Members Only | June 3, 2019 | Reading Time: 3 minutes

With Tariffs, Outcomes Don’t Matter to Trump

All that matters is looking tough on immigrants.

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Donald Trump is trying to force the Mexican government to do what the United States government has failed to do since forever: prevent immigrants from arriving without proper authorization. The president campaigned on stopping “illegal immigration.” The reality is more complex, however. He’s doing his best to pretend it isn’t.

Trump said last week he will increase tariffs on Mexican imports until the Mexican government ends all improper border crossings. You might call this extortion, but that’s a misleading term. Extortionists care about outcomes. This president does not.  

For this president, it doesn’t matter that tariffs, once they are fully realized, would be a $27 billion tax on the state of Texas, Mexico’s largest foreign trading partner.

It doesn’t matter that tariffs might trigger a recession in under a year.

It doesn’t matter that Trump is disgorging 50 years of GOP orthodoxy.

It doesn’t matter that Mexico can’t stop border crossings.


You might call it extortion, but that’s misleading. Extortionists care about results.


To this president, appearances matter more than anything. He’s betting they matter more than economics. The smart money would have been against him in the not-too-distant past. We’ll see if partisanship trumps economic interests next year.

Reminder: a tariff is a tax.

It is not paid by any government. It is paid by private businesses importing goods and services into the country imposing the tax. But businesses don’t merely eat the loss. They pass it on to buyers. The Mexican government therefore won’t feel an immediate impact from Trump’s tariffs (the long-term is a different question). The Mexican government does not have immediate incentive to do what Trump is demanding.

Indeed, the only people with any incentive to do anything is us.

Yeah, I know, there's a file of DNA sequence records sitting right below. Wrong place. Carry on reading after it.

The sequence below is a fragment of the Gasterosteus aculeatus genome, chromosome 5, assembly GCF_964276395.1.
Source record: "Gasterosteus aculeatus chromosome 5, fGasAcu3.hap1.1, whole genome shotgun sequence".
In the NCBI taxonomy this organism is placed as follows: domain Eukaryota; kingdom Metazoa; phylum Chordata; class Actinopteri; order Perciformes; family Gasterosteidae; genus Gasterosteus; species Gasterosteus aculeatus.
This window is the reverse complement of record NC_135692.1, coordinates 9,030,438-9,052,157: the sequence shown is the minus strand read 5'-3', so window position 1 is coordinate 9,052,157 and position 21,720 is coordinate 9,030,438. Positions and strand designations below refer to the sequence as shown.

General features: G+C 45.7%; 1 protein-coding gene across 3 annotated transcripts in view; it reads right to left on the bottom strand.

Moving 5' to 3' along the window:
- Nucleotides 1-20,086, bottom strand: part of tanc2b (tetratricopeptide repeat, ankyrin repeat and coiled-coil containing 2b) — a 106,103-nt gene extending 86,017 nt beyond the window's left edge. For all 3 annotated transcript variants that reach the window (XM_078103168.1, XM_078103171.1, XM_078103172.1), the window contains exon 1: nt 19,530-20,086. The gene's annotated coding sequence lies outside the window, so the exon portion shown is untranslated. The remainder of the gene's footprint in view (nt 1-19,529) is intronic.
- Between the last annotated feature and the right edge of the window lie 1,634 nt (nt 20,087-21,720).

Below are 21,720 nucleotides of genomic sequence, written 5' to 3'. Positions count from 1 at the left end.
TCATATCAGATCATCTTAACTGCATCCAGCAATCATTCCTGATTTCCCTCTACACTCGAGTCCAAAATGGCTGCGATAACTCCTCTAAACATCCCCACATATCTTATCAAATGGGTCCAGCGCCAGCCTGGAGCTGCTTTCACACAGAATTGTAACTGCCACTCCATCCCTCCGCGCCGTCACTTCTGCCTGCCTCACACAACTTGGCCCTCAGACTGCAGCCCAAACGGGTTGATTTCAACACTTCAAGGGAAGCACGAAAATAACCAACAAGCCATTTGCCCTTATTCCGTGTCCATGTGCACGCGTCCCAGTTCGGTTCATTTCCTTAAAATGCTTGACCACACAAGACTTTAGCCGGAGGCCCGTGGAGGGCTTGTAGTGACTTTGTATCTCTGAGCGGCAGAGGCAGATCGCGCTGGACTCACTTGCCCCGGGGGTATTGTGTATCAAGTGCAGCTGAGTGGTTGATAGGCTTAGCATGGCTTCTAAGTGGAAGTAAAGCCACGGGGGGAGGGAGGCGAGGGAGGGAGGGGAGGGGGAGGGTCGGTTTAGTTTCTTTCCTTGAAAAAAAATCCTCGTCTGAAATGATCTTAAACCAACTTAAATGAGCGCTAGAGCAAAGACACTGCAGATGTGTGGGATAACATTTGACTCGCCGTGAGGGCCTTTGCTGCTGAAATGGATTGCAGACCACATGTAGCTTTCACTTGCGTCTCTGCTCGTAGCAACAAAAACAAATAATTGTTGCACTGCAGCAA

Americans will pay more. Two times over, in fact. Once as consumers of Mexican goods and services, then again as taxpayers. The White House is easing tariff pain by giving billions in handouts to farmers who can’t get their crops to market due to a trade war the president doesn’t seem to care about winning. Again: all that matters is appearances, and mattering most is the appearance of getting tough on immigrants.

There’s a lot of debate about when all this will end, but rarely about what’s most likely: it won’t. Not soon. Trump has now linked trade to immigration. There’s no going back as long as people are able to cross the border. Since the border is thousands of miles long, people will always be able to cross. (As I said, Trump wants the Mexican government to do what ours can’t.) So this new Mexican front in Trump’s international trade war won’t end any time soon. This is a chance for the Democrats to strike.

I don’t mean Democratic candidates for the presidency. (As I have argued, they should left alone to forge broad national coalitions.) I mean candidates for the Senate.

There are at least three incumbents from big red agricultural states wedged between economic and partisan realities. They are Iowa’s Jodi Ernst, Texas’ John Cornyn and Arizona’s Martha McSally. Add three more weak incumbents and you have at least six Republicans whom the Democrats might knock off to take control of the Senate.

Ernst, Cornyn and McSally could push against Trump for the benefit of their farmer constituents if they talked less about “tariffs,” more about “taxes.” Yes, they are the same, but “tariff” doesn’t have the same ring to it. So far, it’s only “tariffs.” As long as they avoid it, Democratic challengers should use it. Moreover, they should pick up abandoned GOP thinking in order to wedge Republican voters in red states. They should rail against Trump’s tax hikes and his interference with the free market.

Oddly, Fox News can help.

Fox News is going to push incumbents to hold the line. Its interests, in the context of international policy and trade, are not aligned with those of Republican senators. So Democratic challengers are free to stand at the inflection point where Fox is pulling incumbents in one direction and their constituents are pulling them in another.

All this presumes, however, that economic self-interest trumps partisanship. In other words, that presidents rise and fall with the state of the economy. If Trump is harming red states with his tariffs, the thinking goes, red-state senators should be in trouble.

Well, maybe.

For one thing, we shouldn’t underestimate the power of what I’ve called Republican masochism. GOP voters can be trusted to mutilate themselves if that’s what it takes the hurt Democrats. For another, the alignment between the economy and presidential popularity has decoupled since 2008. Republicans tend to see the health of the economy through a partisan lens rather than assessing it on their own. This is why the economy looked much better to GOP voters immediately after Trump took office.

Still, money is money. Tariffs hurt. And Trump wants to pretend they don’t.

We’ll see if Republican voters still believe in his make-believe.

—John Stoehr

John Stoehr is the editor of the Editorial Board. He writes the daily edition open and available to all. Find him @johnastoehr.

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